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[Article] – Underrated Thriller movies 1990-1995: Bad Influences

 

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Posted March 26, 2018 by

 
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Thrillers are defined by the moods they elicit – they aim to give viewers heightened feelings of suspense, excitement, anticipation or anxiety. These films pursue one goal – to keep the audience on the ‘edge of their seats’ as the story builds towards a climax. The plots involve characters which come into conflict with each other or with outside forces which may sometimes be abstract or shadowy.

Some of the overlooked thrillers of the early 1990s fulfilled those criteria in particularly unique ways. Before the Grunge movement of the mid-1990s hailed a return to the anti-materialistic values of the 60s hippies, the late 1980s and early 1990s revelled in the accumulation of wealth and self-gratification which produced yuppies and style-conscious gangsters.

It was also a time of political cynicism and anxiety, with a yearning for the escapism and glamour provided by the Noir movies made back in the 1940s. These concerns produced a varied crop of thrillers, some of which exemplify the particular characteristics of the time:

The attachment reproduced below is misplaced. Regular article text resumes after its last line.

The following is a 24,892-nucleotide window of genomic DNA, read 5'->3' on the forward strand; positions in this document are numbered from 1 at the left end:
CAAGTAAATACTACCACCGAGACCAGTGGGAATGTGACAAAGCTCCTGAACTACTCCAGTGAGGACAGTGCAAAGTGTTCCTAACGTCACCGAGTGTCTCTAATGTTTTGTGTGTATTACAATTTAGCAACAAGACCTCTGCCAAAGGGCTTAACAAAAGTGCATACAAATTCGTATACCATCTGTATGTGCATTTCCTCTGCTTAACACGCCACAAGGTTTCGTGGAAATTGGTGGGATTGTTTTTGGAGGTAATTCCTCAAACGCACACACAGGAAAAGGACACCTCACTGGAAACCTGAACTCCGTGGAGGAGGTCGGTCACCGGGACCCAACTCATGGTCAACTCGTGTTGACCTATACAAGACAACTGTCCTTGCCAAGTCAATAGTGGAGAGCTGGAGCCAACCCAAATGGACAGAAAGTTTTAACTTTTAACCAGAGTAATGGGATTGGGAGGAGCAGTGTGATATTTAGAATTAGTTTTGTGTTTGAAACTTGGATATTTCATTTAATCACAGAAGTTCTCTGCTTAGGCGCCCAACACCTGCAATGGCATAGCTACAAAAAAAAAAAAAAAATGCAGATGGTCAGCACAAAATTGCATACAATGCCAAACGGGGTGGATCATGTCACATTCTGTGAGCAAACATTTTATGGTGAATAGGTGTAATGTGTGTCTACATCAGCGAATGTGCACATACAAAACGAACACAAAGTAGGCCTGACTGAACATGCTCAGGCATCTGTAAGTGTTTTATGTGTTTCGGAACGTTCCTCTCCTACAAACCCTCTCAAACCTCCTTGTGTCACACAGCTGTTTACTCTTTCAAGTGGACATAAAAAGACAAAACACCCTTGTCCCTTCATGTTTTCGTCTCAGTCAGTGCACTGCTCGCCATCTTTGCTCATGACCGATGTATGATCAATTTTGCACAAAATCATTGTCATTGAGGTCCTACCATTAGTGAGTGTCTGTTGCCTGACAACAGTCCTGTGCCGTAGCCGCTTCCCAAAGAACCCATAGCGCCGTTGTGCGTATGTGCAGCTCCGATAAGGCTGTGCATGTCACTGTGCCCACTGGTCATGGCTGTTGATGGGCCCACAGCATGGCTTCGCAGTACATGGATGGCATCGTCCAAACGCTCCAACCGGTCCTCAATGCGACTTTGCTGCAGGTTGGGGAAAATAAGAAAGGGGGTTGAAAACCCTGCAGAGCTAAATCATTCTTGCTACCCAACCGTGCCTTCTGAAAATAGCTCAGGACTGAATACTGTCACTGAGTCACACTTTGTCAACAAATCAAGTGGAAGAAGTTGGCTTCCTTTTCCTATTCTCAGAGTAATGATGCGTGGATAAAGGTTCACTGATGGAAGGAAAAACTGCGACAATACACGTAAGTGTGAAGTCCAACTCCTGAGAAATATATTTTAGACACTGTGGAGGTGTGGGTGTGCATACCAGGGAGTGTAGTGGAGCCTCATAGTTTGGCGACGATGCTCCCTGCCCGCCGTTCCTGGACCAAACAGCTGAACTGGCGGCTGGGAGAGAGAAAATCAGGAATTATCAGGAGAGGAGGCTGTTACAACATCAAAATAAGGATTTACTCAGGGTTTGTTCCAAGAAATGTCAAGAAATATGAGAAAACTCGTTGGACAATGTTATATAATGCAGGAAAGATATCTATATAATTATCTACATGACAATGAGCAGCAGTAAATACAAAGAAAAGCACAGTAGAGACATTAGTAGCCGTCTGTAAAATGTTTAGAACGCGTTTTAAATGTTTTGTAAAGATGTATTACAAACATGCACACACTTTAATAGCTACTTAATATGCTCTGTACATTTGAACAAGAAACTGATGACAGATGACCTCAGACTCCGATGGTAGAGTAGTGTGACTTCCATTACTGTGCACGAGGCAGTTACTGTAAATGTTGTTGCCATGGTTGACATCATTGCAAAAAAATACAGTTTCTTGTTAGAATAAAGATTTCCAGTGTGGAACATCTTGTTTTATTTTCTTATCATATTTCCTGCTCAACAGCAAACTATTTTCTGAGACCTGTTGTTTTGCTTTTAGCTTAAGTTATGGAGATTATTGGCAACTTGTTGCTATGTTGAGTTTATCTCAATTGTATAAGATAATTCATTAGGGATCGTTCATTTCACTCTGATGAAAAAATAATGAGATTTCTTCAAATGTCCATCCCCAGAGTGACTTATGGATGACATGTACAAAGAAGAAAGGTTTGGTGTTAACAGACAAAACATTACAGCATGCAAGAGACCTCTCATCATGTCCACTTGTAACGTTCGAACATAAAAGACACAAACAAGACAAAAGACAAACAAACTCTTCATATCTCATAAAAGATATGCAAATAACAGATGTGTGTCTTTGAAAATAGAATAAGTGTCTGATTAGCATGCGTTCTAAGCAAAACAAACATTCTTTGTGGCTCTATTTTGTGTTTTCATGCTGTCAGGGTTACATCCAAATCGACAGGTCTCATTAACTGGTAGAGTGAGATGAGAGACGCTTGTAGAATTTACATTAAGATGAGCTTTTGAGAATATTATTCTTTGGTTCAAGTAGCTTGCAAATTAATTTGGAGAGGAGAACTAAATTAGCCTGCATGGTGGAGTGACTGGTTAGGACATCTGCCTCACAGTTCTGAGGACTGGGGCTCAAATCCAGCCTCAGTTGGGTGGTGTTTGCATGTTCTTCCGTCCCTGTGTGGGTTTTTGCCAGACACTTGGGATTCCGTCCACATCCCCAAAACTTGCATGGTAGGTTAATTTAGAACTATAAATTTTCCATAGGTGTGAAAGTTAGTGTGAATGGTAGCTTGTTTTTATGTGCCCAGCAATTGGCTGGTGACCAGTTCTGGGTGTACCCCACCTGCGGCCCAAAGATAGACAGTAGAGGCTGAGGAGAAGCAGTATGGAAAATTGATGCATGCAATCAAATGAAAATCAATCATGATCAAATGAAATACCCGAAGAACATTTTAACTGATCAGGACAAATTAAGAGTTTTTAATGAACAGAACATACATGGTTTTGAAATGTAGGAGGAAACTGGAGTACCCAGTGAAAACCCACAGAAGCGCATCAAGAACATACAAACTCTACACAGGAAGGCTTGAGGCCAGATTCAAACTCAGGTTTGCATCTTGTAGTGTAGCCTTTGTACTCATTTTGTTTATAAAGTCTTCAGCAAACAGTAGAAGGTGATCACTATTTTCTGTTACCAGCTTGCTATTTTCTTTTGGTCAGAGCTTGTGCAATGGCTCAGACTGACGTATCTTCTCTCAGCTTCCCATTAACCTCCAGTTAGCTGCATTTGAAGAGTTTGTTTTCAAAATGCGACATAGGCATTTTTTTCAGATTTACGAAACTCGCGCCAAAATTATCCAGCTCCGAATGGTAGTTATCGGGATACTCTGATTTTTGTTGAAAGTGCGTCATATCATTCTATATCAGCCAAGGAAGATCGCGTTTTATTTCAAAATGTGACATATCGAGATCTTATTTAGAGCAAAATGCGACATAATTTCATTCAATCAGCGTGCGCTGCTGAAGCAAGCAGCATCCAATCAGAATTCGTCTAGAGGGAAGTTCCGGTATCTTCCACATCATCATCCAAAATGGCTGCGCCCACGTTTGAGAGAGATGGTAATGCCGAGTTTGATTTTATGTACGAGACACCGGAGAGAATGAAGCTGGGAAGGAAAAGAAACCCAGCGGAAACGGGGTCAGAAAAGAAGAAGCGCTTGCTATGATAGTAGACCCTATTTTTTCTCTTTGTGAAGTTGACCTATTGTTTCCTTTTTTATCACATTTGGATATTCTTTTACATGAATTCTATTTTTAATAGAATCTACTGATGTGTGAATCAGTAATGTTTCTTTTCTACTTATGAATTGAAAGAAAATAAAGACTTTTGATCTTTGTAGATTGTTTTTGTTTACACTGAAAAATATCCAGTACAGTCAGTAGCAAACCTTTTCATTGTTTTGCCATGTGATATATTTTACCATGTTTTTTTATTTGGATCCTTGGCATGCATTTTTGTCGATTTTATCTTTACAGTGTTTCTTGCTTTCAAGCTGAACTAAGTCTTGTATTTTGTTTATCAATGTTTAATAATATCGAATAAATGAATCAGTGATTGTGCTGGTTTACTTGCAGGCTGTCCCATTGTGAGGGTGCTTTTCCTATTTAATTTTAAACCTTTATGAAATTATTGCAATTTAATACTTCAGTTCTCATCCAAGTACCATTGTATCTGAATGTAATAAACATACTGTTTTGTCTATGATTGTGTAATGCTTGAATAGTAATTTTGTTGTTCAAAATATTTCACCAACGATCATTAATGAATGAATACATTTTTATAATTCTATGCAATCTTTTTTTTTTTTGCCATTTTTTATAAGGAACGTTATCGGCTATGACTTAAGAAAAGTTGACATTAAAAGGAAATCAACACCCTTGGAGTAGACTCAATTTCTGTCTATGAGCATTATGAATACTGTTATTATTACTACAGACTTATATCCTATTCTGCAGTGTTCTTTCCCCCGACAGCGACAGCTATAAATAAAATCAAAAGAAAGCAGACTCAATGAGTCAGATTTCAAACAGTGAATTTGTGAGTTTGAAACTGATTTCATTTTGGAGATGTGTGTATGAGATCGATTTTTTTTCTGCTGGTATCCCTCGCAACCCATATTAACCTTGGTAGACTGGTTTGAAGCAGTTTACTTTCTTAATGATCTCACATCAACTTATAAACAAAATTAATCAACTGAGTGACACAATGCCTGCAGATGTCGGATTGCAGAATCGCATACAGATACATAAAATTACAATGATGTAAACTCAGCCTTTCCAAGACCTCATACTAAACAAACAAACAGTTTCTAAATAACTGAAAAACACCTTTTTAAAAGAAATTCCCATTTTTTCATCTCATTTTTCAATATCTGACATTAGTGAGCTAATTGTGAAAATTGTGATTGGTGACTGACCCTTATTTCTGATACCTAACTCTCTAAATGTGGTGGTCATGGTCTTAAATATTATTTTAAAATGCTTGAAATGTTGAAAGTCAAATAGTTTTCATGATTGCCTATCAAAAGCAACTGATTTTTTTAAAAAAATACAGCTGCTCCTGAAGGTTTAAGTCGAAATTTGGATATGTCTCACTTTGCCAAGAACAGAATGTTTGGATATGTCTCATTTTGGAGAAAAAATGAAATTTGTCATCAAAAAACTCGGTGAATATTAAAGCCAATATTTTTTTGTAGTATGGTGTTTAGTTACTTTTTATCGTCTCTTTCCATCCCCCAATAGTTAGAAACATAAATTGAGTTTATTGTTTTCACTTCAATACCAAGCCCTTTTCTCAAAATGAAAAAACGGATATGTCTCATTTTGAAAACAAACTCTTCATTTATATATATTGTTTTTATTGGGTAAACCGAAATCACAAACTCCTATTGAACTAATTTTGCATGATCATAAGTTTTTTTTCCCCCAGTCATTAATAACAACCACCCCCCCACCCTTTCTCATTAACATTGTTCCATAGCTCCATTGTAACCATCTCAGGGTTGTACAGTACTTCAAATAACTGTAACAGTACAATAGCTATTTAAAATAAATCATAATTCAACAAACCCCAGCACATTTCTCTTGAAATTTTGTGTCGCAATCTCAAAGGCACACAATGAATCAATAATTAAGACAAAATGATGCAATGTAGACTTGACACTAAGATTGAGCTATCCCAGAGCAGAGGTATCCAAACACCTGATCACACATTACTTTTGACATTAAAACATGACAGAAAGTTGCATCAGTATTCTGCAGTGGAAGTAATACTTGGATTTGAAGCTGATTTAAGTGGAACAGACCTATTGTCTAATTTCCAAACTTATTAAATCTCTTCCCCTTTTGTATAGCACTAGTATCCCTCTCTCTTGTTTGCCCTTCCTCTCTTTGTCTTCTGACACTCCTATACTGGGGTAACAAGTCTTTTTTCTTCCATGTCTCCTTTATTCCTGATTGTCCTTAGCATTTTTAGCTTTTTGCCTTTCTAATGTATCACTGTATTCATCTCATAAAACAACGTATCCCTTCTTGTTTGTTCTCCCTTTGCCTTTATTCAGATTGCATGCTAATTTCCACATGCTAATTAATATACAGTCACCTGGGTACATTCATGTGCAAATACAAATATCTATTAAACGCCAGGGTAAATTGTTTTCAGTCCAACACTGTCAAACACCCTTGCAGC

Pacific Heights (1990)

Director: John Schlesinger

Pacific Heights is a story dealing with a villain intent upon attacking, not your person, but rather your property – a terrifying idea indeed for yuppies of the 1980s and 90s.

The story concerns co-habiting couple Patty Palmer (Melanie Griffith) and Drake Goodman (Matthew Modine) who buy and move into an expensive dream home in a swanky neighbourhood in San Francisco. As they renovate the house, they look for a tenant for the first floor.

Along comes Carter Hayes (Michael Keaton), a fellow yuppie driving a Porsche and flashing wads of cash. Drake is suitably dazzled by this exemplar of money and materialism, even when Carter himself warns, ”I don’t really have traditional kind of credit – you understand?”

The yuppies soon learn the lesson of giving in to greed and that ‘all that glisters is not gold’. The slick operator that takes occupancy of their spare flat is more frightening than any demonic possession, at least from the standpoint of a yuppie landlord – he’s a bad, destructive tenant, who knows his rights under the law – a sinister man who moves in, never pays the rent, saws and hammers in the middle of the night and breeds cockroaches which he delightedly dispatches to other parts of the building.